It is generally, and overwhelmingly, accepted that the diversification is essential for an investor to reduce risk. I, more or less, agree.
Simply put, if I understand the businesses well, I only need a small amount of diversification. If I don’t understand the businesses and am uncertain, I need an intensive amount of diversification.
One thing to note is, however, that investment failures are costly, but inevitable parts of investing even for a few highly intelligent investors just as in the case where an even excellent corporation can’t avoid a number of costly failures in their R&D to come up with a super hit product. Therefore, a modest amount of diversification is necessary for unexpected surprises in your investment. Then how much diversification is needed? In investment class, students learn that a portfolio has undiversifiable systematic risk and diversifiable unsystematic risk, and investors should only bear systematic risk which can’t be diversified away. I disagree. From my perspective, historical price performance tells you a little to none about future price performance. Therefore, a portfolio that bears only systematic risk, calculated from its historical price, will inevitably have unsystematic risk in the future.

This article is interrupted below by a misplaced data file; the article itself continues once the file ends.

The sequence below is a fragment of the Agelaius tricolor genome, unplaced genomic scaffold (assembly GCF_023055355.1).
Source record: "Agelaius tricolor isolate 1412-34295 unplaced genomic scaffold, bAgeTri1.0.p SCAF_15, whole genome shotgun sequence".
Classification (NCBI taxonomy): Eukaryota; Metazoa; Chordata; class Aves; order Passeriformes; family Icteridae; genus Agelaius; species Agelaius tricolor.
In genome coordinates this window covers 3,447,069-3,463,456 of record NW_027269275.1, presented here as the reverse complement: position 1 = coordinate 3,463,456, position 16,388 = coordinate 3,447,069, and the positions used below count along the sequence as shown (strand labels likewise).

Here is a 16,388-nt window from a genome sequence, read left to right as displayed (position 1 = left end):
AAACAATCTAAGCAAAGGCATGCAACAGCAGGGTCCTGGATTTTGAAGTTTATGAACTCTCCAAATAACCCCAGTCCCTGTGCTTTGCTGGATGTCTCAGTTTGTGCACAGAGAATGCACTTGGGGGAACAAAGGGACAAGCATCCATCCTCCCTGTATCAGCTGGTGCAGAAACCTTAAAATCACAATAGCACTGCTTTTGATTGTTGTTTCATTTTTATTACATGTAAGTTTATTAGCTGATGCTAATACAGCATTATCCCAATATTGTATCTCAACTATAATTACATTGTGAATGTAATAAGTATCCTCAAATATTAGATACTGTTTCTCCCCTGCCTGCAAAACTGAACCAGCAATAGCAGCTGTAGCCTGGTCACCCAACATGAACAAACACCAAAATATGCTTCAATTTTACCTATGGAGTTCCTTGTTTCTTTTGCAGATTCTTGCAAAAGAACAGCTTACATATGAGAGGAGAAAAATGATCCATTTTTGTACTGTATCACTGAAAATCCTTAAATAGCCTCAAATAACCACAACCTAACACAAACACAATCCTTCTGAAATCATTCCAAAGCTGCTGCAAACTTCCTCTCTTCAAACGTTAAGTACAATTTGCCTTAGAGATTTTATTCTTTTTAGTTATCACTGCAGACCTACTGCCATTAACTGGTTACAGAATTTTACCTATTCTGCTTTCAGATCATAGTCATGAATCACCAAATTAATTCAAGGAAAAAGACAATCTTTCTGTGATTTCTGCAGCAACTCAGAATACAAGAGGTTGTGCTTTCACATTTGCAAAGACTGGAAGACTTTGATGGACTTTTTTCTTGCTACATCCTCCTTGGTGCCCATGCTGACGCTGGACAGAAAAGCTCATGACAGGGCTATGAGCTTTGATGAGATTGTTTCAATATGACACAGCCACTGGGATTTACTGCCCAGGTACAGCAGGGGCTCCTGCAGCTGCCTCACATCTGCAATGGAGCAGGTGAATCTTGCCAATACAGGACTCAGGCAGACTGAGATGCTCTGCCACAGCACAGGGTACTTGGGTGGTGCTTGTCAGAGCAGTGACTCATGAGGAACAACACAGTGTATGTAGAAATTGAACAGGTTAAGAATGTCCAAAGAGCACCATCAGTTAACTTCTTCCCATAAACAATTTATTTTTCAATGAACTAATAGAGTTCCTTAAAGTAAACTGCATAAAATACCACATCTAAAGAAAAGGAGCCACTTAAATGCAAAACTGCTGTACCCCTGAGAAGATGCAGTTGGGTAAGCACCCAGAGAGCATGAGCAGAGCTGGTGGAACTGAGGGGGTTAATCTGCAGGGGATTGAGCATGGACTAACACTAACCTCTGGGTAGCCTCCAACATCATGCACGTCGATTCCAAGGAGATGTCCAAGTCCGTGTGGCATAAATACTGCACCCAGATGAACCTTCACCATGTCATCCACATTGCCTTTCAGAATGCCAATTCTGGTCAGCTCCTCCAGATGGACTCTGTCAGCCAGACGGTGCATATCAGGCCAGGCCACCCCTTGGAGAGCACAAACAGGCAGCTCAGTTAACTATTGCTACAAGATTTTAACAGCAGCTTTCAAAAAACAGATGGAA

Then what is the appropriate way to diversify your portfolio? I would say it is different from people to people. If you were CEO of a company and understand the company well, it would be unreasonable to buy many other companies that you don't understand just for the sake of diversification. Since you know the intrinsic value, you can buy and sell if it deviates a lot from its intrinsic value.
In addition, the diversification should be different depending on which stock you buy. If you buy a stock, say, Procter & Gamble or Berkshire Hathaway, then you have already done a fair amount of internal diversification since both of them own a number of companies from a number of different industries internally. On the other hand, if you purchase a bunch of stocks in the same industry, it would not be enough diversification regardless of how many stocks you buy and what your portfolio beta is.